Published on November 10th, 2023 | by Sounder Rajen0
Zeekr Reveals Wider Loss In US IPO Paperwork
Will full honest disclosure hurt Zeekr?
Geely has a sub brand under its belt called Zeekr which apparently, has not been doing so well this year financially.
China’s Zeekr Intelligent revealed wider losses for the first half of the year recently, as the electric vehicle (EV) brand made its paperwork public and said it hoped to use funds raised to expand its product line. Zeekr, owned by Geely Auto , had confidentially filed for its initial public offering (IPO) in December last year.
Moreover, the filing confirms a report from Reuters not too long ago, which said Zeekr was looking to make its IPO prospectus public this week. Shares in Geely, Zeekr’s parent company, also fell by more than 2.5 percent in morning trading on the news of the listing.
The company was aiming to raise more than USD1 billion (about RM4,715,500,000), Reuters previously reported, but is now unlikely to breach the billion-dollar mark, according to one of the sources. Hopefully, Geely and Zeekr can turn this around in 2024 and find some success internationally to offset this loss.
In February, Zeekr was valued at USD13 billion (around RM61,301,500,000) after a USD750 million (about RM3,536,625,000) funding round from investors including Amnon Shashua, CEO and founder of autonomous driving technology company Mobileye Global, and the Guangzhou city municipal government’s investment arm, Yuexiu Industrial Fund.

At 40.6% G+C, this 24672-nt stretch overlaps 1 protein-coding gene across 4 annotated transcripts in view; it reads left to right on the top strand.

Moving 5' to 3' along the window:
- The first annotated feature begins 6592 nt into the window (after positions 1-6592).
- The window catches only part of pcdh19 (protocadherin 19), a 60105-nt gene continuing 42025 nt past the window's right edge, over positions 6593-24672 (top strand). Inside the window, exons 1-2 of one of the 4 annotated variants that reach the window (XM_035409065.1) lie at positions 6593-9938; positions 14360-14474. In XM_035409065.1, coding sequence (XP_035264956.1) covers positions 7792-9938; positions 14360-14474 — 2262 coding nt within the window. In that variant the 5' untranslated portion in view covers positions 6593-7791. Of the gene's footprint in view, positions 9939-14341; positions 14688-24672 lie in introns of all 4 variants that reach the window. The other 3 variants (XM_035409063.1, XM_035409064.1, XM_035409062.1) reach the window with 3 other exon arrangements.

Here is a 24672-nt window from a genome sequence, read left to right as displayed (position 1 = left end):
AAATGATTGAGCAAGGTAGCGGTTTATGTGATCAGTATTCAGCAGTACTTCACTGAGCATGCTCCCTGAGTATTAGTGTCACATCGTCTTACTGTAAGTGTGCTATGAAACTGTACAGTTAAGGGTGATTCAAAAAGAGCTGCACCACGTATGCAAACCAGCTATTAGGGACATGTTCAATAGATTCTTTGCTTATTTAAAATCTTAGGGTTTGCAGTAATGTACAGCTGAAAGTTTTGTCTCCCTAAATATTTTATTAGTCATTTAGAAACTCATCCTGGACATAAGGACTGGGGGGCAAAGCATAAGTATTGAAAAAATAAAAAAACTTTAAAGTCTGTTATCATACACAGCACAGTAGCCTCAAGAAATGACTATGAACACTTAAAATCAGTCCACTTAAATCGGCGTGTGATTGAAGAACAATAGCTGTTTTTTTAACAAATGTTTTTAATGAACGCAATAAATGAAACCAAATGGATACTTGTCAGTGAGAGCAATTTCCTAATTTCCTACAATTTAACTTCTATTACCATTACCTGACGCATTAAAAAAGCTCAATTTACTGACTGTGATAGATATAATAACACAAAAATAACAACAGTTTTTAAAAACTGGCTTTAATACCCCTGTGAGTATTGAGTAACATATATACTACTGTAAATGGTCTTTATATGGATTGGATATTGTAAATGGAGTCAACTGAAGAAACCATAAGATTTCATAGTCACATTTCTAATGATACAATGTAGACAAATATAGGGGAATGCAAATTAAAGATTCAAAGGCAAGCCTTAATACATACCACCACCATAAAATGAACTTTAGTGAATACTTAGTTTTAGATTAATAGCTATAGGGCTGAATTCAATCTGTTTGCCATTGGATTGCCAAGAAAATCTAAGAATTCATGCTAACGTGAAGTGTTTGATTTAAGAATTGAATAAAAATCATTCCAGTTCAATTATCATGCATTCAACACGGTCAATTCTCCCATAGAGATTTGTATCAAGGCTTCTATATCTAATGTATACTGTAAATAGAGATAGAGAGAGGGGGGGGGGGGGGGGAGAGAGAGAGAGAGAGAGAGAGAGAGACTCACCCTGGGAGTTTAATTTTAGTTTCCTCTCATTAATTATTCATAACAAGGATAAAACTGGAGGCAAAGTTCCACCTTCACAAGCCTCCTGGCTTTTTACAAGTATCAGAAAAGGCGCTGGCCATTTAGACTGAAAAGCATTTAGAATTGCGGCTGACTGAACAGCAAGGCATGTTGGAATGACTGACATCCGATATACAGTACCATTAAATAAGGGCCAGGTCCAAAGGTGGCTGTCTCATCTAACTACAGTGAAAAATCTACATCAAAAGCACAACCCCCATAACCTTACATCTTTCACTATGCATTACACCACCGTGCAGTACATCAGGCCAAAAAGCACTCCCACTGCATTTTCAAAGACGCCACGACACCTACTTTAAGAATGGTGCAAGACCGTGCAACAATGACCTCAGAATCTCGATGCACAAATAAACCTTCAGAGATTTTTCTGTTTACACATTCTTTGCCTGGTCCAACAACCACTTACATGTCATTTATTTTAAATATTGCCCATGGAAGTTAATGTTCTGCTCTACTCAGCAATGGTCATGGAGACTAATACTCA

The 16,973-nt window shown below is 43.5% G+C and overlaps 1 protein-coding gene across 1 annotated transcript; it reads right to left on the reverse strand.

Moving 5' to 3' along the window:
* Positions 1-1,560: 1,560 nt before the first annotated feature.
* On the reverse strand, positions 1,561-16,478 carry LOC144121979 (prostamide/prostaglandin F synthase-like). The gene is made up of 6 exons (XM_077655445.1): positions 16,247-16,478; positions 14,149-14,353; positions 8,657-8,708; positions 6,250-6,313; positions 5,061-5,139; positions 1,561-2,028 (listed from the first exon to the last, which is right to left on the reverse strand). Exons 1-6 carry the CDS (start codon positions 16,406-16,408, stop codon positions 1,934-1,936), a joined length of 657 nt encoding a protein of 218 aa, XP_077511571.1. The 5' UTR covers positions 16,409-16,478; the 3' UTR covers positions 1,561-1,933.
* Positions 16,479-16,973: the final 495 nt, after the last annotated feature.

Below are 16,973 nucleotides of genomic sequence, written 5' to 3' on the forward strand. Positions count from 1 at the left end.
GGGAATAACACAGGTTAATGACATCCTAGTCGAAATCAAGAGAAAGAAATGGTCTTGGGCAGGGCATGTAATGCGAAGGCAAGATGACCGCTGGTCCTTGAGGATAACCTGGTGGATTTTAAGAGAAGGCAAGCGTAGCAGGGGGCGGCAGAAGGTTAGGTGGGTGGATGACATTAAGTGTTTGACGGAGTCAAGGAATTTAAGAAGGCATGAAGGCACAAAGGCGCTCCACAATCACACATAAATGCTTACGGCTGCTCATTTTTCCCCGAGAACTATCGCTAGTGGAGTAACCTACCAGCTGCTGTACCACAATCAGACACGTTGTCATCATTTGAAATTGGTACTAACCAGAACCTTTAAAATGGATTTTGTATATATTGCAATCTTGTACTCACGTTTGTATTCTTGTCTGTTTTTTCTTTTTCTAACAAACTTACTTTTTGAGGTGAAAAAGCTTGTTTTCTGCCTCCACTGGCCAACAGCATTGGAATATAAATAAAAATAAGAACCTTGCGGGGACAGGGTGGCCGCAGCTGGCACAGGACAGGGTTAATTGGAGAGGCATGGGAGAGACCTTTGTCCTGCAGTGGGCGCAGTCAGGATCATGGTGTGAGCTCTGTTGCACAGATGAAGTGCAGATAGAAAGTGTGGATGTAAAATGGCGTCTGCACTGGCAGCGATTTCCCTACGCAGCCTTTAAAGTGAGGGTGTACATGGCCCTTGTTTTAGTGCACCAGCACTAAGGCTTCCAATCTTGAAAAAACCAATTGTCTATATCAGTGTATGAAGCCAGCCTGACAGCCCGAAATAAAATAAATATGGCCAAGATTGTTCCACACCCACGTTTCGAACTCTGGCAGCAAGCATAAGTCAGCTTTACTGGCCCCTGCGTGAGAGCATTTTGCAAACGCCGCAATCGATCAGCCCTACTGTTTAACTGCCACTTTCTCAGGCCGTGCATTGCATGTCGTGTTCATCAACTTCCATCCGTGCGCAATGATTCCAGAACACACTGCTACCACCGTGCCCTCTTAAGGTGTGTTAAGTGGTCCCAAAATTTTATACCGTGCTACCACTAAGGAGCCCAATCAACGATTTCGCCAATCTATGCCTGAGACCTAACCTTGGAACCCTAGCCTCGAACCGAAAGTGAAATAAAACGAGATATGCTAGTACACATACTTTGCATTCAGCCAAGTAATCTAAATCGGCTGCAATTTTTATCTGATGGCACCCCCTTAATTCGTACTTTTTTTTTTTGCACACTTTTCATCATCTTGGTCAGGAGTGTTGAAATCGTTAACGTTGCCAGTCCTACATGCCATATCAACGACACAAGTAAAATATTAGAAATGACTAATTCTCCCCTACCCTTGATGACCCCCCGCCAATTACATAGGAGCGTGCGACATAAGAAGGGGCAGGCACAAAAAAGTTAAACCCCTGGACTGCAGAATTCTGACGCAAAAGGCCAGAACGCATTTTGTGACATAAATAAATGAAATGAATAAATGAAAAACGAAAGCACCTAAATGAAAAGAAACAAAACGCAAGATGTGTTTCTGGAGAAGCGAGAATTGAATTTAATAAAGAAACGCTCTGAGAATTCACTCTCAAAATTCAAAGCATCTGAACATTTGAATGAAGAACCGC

On top of that, for the six months ending in 30 June 2023, Zeekr reported a net loss of 3.87 billion Chinese yuan (about RM2,500,220,370), compared with 3.09 billion yuan (around RM1,993,664,500) a year earlier. This may not seem like a very big loss at first, but in the automotive world, even the smallest loss can lead to major problems.
On the other hand, net revenue more than doubled to 21.27 billion yuan (around RM13,734,583,512) in the same period. The company’s current portfolio primarily includes three vehicle models and it plans to launch its first premium sedan model “targeting tech-savvy adults and families” this month and said it also plans to use the funds raised to develop more advanced battery electric vehicle (BEV) technologies.
Risks it flagged to investors included how the Chinese government exerted substantial influence over the conduct of its business and intense competition in China’s EV market, which is currently engaged in a price war.